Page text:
The brightness is a maximum of 300 lumens. It is just enough for indoor use in the caravan, in the hotel room or under the open night sky with a stretched sheet as a movie screen
In addition to the physical connections, the GS1 is equipped with Wifi and Bluetooth. An Android-based media player is hiding in the box office. If you want great sound for the movie, you can connect a Bluetooth speaker. In the same way, you can connect a mouse and keyboard, and in practice get a complete computer. The media player supports most common video and audio formats, as well as PDF, PowerPoint, Excel and Word files.
As the ultimate test, we stuffed the projector in our backpack, and took it out into the warm May evening to enjoy Rogue One in the open air. A JBL Xtreme wireless speaker ensures noise and crashes on the banks of the Akerselva. Ok, brightness is less than at home, the canvas flutters in the wind, and you are eaten by mosquitoes. But it lasts all the way!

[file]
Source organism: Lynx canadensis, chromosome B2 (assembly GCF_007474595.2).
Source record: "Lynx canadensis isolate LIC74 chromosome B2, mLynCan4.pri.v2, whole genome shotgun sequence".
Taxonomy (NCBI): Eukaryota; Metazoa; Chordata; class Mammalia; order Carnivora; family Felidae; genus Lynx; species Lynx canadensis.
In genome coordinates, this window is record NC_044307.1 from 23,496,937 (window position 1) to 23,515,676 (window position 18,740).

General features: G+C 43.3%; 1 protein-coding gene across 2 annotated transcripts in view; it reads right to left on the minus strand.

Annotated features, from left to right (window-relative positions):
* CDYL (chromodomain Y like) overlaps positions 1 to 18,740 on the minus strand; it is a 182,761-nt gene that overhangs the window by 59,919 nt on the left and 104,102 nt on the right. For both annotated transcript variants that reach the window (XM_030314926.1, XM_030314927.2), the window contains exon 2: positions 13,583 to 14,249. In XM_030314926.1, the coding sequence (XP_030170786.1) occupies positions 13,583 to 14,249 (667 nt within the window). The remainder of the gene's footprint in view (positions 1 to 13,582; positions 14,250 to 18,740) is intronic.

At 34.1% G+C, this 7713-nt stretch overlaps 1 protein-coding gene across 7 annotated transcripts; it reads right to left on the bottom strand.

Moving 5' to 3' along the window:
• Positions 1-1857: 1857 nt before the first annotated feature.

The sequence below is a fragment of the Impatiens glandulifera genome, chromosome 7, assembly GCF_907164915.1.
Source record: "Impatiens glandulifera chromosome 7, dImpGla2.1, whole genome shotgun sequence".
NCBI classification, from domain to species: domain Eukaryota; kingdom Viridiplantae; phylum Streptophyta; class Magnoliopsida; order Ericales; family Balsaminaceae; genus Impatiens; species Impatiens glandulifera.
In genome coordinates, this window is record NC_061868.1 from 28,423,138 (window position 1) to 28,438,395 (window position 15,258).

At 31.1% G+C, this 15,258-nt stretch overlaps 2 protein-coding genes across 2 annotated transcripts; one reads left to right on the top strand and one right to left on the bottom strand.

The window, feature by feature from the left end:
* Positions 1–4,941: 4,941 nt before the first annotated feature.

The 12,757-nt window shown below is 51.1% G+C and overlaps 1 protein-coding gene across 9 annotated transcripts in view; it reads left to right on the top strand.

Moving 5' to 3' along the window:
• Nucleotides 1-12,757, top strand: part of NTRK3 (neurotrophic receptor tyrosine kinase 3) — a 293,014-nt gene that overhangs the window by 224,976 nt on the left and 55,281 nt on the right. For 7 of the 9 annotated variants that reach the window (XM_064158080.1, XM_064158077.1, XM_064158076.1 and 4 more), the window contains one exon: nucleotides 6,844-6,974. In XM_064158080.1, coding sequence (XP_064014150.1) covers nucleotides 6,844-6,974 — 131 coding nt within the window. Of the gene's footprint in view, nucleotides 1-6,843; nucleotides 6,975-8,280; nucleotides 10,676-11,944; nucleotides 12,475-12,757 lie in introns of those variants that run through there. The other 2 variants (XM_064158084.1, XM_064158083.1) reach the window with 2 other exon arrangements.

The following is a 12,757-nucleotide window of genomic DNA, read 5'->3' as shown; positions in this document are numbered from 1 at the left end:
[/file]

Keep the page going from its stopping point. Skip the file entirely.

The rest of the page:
BenQ GS1 is a small Columbi egg of a projector. With the built-in battery pack and media player, you only need to add a screen and a video file to watch movies, wherever you want. The picture quality is good, although the brightness is somewhat modest, and thanks to its extreme portability, it almost calls for finding new ways to watch movies.
In practice, you can have an entire cinema show in a backpack. Including a Bluetooth speaker, a sheet for projection, a sixpack – and a bag of chips!